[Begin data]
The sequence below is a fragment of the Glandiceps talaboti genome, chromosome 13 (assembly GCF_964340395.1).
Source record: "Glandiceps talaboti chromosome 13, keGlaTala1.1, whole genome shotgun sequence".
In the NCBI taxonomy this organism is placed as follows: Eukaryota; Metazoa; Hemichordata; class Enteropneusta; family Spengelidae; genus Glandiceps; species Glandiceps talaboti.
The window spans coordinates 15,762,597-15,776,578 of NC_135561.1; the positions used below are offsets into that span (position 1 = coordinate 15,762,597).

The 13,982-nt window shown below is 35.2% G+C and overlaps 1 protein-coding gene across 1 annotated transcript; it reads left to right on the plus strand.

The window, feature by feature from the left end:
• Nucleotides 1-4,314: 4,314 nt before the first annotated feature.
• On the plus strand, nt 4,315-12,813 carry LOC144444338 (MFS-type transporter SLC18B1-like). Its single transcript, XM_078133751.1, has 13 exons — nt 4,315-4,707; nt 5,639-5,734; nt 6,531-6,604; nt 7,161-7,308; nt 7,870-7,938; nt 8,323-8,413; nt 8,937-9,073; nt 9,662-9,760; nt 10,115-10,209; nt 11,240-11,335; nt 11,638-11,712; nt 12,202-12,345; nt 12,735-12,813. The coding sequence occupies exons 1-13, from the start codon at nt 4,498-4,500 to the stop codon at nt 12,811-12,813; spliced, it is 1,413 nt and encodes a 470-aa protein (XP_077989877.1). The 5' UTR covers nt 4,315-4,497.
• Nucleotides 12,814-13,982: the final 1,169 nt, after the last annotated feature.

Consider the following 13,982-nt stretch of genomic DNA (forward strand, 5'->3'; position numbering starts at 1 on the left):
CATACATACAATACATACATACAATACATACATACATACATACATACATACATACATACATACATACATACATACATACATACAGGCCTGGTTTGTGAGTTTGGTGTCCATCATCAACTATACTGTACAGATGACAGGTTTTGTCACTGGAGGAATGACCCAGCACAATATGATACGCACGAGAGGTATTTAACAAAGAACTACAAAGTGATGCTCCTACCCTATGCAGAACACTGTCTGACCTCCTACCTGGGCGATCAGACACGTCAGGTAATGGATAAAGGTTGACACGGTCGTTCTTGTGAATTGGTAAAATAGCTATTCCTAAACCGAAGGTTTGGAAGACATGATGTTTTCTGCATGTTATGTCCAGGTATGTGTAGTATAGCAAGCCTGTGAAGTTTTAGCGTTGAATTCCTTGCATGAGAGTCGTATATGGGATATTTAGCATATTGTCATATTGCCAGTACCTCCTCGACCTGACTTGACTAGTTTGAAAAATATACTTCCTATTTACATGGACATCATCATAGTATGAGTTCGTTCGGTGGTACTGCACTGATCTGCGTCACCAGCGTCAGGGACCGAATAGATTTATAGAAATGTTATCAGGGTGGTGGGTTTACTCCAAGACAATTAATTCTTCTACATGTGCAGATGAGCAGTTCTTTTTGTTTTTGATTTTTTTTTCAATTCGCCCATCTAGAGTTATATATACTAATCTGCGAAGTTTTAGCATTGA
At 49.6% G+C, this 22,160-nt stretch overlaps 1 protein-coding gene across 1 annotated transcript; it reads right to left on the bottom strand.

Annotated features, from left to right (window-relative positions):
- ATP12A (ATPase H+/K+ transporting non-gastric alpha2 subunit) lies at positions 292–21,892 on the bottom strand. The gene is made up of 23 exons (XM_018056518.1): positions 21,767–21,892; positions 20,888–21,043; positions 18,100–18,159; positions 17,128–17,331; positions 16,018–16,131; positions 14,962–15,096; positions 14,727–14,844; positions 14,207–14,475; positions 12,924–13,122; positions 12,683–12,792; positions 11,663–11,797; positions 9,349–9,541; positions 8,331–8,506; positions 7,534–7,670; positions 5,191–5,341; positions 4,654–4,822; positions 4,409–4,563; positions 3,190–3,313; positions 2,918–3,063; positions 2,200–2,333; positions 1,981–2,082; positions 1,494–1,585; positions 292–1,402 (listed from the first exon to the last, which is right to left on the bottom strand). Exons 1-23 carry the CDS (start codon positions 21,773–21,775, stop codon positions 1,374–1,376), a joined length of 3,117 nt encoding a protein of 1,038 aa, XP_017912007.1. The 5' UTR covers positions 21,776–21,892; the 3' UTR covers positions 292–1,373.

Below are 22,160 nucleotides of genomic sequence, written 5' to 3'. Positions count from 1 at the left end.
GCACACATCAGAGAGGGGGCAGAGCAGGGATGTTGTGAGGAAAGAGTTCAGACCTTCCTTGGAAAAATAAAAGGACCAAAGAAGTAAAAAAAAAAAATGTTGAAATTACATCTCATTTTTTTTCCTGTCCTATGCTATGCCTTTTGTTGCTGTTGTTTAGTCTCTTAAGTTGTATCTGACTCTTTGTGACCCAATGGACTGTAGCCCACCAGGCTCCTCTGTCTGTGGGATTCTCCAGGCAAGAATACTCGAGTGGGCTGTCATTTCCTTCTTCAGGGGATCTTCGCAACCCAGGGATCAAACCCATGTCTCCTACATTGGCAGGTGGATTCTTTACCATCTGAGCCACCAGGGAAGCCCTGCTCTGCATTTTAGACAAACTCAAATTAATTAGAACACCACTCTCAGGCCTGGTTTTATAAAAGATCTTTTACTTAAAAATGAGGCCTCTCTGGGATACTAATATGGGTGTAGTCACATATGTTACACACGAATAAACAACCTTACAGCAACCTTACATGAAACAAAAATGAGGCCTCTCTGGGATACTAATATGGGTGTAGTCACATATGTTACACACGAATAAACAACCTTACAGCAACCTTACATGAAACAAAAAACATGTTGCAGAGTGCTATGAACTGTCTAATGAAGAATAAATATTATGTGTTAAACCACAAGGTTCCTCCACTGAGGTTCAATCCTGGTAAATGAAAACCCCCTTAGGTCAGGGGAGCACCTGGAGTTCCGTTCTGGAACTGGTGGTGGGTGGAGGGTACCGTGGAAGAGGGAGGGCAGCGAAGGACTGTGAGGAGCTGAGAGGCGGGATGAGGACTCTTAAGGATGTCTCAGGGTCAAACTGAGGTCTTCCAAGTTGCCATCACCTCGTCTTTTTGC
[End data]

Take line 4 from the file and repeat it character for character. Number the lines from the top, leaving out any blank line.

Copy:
The window spans coordinates 15,762,597-15,776,578 of NC_135561.1; the positions used below are offsets into that span (position 1 = coordinate 15,762,597).